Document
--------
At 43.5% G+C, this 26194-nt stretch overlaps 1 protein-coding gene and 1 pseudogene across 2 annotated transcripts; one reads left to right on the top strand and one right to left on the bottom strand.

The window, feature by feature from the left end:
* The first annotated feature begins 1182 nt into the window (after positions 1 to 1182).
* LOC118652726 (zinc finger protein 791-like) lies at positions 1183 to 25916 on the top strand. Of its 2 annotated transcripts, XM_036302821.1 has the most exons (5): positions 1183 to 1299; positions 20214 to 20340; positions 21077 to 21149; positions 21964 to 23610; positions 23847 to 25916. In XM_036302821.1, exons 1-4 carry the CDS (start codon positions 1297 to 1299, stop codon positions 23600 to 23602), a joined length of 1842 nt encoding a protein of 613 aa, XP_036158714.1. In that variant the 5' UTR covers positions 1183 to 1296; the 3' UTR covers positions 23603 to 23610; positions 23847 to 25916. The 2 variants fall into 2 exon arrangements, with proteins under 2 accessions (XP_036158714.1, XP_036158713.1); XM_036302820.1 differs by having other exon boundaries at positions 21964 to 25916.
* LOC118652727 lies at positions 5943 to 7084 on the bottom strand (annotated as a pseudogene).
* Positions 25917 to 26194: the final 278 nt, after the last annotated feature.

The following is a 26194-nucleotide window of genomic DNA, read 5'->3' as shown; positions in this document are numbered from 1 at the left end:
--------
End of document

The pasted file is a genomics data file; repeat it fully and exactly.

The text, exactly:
At 43.5% G+C, this 26194-nt stretch overlaps 1 protein-coding gene and 1 pseudogene across 2 annotated transcripts; one reads left to right on the top strand and one right to left on the bottom strand.

The window, feature by feature from the left end:
* The first annotated feature begins 1182 nt into the window (after positions 1 to 1182).
* LOC118652726 (zinc finger protein 791-like) lies at positions 1183 to 25916 on the top strand. Of its 2 annotated transcripts, XM_036302821.1 has the most exons (5): positions 1183 to 1299; positions 20214 to 20340; positions 21077 to 21149; positions 21964 to 23610; positions 23847 to 25916. In XM_036302821.1, exons 1-4 carry the CDS (start codon positions 1297 to 1299, stop codon positions 23600 to 23602), a joined length of 1842 nt encoding a protein of 613 aa, XP_036158714.1. In that variant the 5' UTR covers positions 1183 to 1296; the 3' UTR covers positions 23603 to 23610; positions 23847 to 25916. The 2 variants fall into 2 exon arrangements, with proteins under 2 accessions (XP_036158714.1, XP_036158713.1); XM_036302820.1 differs by having other exon boundaries at positions 21964 to 25916.
* LOC118652727 lies at positions 5943 to 7084 on the bottom strand (annotated as a pseudogene).
* Positions 25917 to 26194: the final 278 nt, after the last annotated feature.

The following is a 26194-nucleotide window of genomic DNA, read 5'->3' as shown; positions in this document are numbered from 1 at the left end: